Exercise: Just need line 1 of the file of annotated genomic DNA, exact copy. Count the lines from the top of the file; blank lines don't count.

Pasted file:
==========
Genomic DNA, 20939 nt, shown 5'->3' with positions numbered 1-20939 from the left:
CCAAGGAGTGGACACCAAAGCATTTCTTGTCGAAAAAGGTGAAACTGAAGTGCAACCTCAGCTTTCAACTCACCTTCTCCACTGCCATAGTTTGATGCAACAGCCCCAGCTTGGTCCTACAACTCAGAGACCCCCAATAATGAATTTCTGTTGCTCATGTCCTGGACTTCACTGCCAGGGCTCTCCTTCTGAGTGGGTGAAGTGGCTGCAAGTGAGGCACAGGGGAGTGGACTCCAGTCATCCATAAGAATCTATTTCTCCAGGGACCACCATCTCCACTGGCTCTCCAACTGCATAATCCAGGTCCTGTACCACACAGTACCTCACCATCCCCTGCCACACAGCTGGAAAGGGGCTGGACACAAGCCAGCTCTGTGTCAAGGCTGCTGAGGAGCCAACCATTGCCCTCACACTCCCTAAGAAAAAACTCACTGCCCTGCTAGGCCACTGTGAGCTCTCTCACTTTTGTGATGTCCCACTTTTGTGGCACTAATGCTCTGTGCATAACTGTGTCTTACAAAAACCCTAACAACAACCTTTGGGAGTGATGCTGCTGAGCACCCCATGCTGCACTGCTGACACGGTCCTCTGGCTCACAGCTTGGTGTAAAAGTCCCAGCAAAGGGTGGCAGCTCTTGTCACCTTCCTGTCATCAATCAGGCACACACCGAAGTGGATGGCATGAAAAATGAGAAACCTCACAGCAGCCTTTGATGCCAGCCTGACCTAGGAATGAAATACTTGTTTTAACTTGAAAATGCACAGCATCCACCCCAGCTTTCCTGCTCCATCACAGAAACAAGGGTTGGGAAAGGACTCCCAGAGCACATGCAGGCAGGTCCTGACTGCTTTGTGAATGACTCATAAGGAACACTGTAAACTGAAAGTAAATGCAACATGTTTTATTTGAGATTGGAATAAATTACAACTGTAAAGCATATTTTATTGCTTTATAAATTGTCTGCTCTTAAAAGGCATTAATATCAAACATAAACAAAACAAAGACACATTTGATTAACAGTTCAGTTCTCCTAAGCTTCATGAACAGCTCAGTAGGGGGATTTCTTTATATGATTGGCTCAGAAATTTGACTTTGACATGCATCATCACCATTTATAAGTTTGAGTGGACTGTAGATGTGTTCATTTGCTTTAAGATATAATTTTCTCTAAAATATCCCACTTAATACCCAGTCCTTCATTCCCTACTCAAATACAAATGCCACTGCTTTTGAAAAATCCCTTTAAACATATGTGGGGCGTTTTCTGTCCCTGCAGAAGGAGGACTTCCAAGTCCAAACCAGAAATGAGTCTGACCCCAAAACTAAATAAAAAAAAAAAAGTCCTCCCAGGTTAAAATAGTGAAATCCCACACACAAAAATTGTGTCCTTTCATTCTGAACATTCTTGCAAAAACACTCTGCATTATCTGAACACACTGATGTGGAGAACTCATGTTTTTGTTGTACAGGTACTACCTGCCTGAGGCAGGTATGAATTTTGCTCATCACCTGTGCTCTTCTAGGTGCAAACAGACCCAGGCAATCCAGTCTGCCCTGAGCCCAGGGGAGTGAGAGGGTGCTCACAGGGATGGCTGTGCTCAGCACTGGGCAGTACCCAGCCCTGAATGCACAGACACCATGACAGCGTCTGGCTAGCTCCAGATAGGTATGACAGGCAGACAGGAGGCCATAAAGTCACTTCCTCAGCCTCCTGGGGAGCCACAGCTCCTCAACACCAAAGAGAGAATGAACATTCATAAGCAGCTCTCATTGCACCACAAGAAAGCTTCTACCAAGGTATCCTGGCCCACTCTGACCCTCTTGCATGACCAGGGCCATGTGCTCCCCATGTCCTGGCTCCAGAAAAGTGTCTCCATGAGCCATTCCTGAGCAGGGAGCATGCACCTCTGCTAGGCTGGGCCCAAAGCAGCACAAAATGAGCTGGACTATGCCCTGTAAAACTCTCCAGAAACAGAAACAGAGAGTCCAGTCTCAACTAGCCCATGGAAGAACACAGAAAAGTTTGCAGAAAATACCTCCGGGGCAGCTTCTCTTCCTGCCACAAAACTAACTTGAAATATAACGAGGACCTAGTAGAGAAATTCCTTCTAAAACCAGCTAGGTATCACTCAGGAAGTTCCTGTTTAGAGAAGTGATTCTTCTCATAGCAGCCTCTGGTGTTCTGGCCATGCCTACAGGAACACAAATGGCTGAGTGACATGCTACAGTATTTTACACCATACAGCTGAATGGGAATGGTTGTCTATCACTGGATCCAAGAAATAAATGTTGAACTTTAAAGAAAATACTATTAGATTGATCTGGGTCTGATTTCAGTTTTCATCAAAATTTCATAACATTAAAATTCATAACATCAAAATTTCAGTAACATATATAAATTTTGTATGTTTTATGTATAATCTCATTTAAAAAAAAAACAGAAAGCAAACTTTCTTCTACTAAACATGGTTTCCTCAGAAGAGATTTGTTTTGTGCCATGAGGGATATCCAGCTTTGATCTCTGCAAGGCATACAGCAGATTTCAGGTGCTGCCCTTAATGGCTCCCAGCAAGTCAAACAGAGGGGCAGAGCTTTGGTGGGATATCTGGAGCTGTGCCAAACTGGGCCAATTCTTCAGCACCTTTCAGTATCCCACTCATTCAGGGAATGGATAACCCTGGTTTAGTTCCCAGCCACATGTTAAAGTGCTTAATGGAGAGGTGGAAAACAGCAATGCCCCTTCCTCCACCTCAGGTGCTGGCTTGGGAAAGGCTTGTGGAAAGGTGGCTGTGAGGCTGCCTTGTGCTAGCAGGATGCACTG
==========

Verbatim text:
Genomic DNA, 20939 nt, shown 5'->3' with positions numbered 1-20939 from the left: